The European Commission's chemicals regulator DG SANCO and the European Food Safety Authority (EFSA) are trying to provide an escape route for endocrine disrupting pesticides, which under European law should be banned.
These shenanigans on the part of SANCO and EFSA are relevant to the GMO issue because glyphosate, the herbicide used with over 80% of GMOs, is an endocrine disruptor (see for example the new edition of GMO Myths and Truths http://earthopensource.org/index.php/reports/gmo-myths-and-truths) and thus should be banned.
New attack on EU policy regarding endocrine disruption
Health DG SANCO prepares an escape route for pesticides
Press release, Pesticide Action Network Europe, 20 May 2014
Commission health service DG SANCO is on its way to develop an escape route for endocrine disrupting pesticides that will be banned in future. This is done behind closed doors with EU member states and Food Authority EFSA. Sweden fiercely protested against this initiative because they feel the pesticide Regulation is misused and doesn’t allow for a general derogation. Food Authority EFSA is also active in the SANCO working group, lobbying to revise the legislation on endocrines back to traditional risk assessment and encouraging SANCO to use an escape route.
European Commission refused to meet their obligation to present criteria for endocrine disrupting pesticides by December 14, 2013 and decided to do an economic impact assessment first. They next fail to come up with a roadmap for the impact assessment for already more than 9 months now. In contrast to this inactivity, Health DG SANCO is actively looking for an escape route in case future criteria would lead to a ban of pesticides. The text in the Regulation mentions that in case of "negligible exposure" (1107/2009, Annex II, 3.6.5) an authorization might be given. This however is only allowed for closed systems or systems where humans are not put in contact with the substance, according to the legal text. Sweden now blows the whistle and send letters to DG SANCO (published on the PAN Europe website) saying DG SANCO is not playing according to the rules and develops a general derogation for pesticides.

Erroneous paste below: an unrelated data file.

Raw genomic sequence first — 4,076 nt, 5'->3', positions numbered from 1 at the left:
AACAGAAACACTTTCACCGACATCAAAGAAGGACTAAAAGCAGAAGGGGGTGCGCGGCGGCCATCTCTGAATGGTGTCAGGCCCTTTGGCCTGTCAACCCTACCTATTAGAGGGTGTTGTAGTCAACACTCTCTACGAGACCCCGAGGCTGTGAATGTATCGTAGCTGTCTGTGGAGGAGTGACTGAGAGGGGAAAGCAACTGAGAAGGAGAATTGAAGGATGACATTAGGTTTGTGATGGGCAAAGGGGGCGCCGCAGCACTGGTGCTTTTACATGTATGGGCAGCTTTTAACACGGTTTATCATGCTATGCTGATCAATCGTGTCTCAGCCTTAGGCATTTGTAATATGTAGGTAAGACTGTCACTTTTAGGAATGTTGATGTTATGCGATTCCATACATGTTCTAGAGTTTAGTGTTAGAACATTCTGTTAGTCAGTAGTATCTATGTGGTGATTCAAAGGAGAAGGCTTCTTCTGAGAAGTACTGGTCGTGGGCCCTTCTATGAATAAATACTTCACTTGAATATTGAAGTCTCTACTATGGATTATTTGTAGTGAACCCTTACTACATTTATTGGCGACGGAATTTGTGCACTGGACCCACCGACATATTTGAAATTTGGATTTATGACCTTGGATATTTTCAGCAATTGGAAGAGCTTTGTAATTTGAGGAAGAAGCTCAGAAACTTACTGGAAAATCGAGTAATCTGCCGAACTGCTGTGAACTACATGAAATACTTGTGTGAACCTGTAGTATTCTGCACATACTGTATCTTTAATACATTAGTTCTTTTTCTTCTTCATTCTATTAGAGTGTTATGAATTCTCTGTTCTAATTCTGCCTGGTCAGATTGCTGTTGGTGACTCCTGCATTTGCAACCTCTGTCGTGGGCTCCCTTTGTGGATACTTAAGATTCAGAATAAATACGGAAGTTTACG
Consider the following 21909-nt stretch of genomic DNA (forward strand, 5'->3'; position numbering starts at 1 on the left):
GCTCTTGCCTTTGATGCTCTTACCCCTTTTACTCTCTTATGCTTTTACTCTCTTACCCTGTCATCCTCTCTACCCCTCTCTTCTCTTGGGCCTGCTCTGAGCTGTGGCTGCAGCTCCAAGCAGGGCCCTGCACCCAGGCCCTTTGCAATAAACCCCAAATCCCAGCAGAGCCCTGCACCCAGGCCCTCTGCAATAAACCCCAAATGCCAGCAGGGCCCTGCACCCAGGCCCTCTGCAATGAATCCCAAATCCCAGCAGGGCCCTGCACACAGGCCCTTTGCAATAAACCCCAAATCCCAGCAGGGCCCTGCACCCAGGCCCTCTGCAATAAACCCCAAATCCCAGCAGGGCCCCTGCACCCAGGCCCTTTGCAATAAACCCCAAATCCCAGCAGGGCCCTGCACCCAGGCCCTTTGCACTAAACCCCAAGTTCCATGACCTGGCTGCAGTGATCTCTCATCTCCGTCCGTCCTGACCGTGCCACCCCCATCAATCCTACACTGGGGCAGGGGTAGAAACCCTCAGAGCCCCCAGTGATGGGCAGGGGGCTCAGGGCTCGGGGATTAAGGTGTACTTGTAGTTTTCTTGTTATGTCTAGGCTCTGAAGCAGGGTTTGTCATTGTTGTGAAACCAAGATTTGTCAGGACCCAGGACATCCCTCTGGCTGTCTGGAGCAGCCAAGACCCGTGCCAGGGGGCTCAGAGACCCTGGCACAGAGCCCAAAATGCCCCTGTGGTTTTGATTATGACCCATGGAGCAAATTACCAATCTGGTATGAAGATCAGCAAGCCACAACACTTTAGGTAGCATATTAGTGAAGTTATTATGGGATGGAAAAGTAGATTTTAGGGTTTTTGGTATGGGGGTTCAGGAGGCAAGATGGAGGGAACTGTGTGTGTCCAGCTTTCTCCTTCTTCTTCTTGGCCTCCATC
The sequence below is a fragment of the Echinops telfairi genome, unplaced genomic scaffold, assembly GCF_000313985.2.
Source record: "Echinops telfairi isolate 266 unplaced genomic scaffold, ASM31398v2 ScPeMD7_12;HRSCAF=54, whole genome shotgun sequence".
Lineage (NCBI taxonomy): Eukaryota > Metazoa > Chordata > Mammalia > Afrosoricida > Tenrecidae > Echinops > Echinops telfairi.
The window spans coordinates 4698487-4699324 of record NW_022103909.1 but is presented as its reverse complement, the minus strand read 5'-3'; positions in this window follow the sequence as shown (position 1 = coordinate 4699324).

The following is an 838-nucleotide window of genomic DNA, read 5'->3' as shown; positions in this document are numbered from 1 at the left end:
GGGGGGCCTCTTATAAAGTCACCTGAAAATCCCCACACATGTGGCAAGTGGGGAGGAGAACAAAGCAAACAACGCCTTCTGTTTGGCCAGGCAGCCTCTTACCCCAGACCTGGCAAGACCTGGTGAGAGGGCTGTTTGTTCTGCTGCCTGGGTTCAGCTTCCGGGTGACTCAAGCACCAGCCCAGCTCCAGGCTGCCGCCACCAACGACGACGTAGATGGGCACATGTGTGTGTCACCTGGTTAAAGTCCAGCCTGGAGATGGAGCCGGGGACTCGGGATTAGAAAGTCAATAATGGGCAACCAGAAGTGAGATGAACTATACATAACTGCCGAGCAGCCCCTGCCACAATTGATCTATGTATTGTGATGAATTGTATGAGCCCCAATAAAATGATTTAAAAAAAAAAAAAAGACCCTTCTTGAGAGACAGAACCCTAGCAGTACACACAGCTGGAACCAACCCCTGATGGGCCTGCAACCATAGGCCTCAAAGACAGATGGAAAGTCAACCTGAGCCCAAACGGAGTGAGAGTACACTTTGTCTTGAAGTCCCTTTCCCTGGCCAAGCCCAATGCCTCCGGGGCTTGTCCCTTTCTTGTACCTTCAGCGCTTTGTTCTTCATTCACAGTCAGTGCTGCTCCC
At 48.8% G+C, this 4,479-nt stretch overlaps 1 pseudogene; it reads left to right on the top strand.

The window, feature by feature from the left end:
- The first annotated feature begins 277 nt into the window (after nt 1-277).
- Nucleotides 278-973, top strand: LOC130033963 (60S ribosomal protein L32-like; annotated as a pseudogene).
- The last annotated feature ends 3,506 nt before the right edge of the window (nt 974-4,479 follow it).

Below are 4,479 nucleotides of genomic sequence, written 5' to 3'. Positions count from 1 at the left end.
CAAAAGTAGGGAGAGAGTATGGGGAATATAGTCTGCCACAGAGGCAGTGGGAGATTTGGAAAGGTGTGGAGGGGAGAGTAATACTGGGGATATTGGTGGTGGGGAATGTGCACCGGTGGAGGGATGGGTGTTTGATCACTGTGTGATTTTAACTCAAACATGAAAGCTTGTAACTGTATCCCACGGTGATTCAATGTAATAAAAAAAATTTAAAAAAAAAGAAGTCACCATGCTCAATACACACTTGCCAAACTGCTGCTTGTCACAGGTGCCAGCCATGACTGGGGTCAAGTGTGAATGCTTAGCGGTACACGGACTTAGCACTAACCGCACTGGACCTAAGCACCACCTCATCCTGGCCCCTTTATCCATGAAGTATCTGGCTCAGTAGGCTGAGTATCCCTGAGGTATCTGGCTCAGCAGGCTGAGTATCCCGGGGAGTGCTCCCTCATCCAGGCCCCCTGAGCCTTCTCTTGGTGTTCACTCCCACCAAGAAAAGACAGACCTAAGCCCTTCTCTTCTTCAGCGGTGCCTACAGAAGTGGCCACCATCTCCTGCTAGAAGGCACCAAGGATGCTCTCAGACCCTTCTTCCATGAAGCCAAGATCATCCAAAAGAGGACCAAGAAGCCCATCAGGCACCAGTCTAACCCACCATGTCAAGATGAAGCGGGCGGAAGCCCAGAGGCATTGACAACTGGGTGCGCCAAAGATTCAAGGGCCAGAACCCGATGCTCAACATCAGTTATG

It also appears from documents released by Commission to PAN Europe (on the PAN website) that EFSA has an active role in the SANCO working group. A representative of the EFSA Scientific Committee writes to Barroso’s advisors that they keep on opposing the pesticide legislation and aim to return to traditional risk assessment. This is in line with pesticide industry’s efforts. The representative also complains about the pesticide legislation having no "control route" or "socio-economic route" to save endocrine disrupting pesticides from a ban and keep them on the market. The person suggests that the "negligible exposure" option will be a good option to fill this gap.
PAN Europe feels that EU Commission is undermining the rules and the hazard approach that is included in the democratically agreed rules. By unilaterally changing the rules, Commission is sidelining EU Parliament and choosing economic interests over their own mission to protect people and the environment.
 Unless the exposure of humans to that active substance, safener or synergist in a plant protection product, under realistic proposed conditions of use, is negligible, that is, the product is used in closed systems or in other conditions excluding contact with humans and where residues of the active substance, safener or synergist concerned on food and feed do not exceed the default value set in accordance with point (b) of Article 18(1) of Regulation (EC) No 396/2005.